This sampling method maintains random elements, as the simple random sampling procedure still exists in the stratified process. Additionally, there is more potential to reduce bias, since the existence of stratum help gauge the opinion of the population. However, working with stratum can also backfire, as identifying which stratums to use, or if stratum even exist in the population, is difficult. If one mistakenly identifies one strata for another, statistical results can be skewed, especially if one strata severely overrepresents a part of the population.

In the context of the New Jersey question, stratum can be identified as high income families (I defined as +$100,000 annual income) or low income families. Families with different economic backgrounds may view changing the start time of school differently, as some people may need to work longer hours. According to the United States Census Bureau, in 2012, 17.5% of families in New Jersey made more than $100,000 while 82.5% of families in New Jersey made less than $100,000. Therefore, if we were to sample 1000 parents, it would be ideal to have 82.5% of the sample comprise of families with income under $100,000 and 17.5% of the sample comprise of families with income over $100,000.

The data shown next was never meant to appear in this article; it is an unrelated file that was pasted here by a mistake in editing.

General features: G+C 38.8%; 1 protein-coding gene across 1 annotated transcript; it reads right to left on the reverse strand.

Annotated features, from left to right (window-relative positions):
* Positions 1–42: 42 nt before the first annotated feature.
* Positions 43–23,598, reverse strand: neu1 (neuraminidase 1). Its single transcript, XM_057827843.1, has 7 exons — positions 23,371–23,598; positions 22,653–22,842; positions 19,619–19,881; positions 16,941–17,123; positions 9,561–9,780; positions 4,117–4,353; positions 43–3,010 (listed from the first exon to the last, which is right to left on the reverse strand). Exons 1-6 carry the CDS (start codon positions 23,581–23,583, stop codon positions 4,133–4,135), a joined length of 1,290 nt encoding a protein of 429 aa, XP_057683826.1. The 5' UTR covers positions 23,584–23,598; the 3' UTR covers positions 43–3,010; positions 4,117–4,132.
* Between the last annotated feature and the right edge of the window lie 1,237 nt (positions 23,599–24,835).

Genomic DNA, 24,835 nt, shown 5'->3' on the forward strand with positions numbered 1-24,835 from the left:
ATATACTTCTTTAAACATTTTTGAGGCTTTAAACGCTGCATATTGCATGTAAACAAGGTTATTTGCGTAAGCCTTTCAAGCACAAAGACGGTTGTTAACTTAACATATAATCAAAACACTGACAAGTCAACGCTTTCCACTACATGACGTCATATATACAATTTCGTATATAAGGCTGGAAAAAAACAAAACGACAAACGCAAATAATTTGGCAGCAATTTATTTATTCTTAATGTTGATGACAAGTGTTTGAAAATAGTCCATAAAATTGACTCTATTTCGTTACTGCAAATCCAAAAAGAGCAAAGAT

Convenience Sampling

A convenience sample is one that does not rely on any type of probability. Rather, the sample is simply drawn from a segment of the population that is close at hand. It is not random in nature. Convenience samples are not extremely common, as the chance of bias occurring is relatively high compared to other samples. However, they do present financial and time benefits, as one only needs to collect the sample from members of the population that are in close proximity.

Going back to the New Jersey question, say the person collecting the sample resided in Princeton and wanted to interview 100 people. Said person would only need to walk outside, maybe on Nassau Street, and ask the first 100 people about their opinion on school start times. This could be done in less than an hour, while other methods require precise calculation before they can be implemented.

Decision?

Out of these three sampling methods, the proportional stratified method will most likely produce the best results. With the usage of stratum, non-response bias may be decreased, and it also guarantees that the opinions of families from all socioeconomic backgrounds are included. Generally, proportional stratified sampling can provide a level of precision that not many other sampling methods can offer.

Conclusion

I hope you have learned a little bit more about how we collect data. Sampling was the first topic I researched that even remotely related to statistics, and I found it extremely interesting! Personally, I have found this useful in my own research, where I incorporated sampling to answer a research question about different school learning methods. Statistical sampling will always be powerful because it is a necessary step for analysis!

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18 || High School Senior || Stats & Math

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Albert Ming

Albert Ming

18 || High School Senior || Stats & Math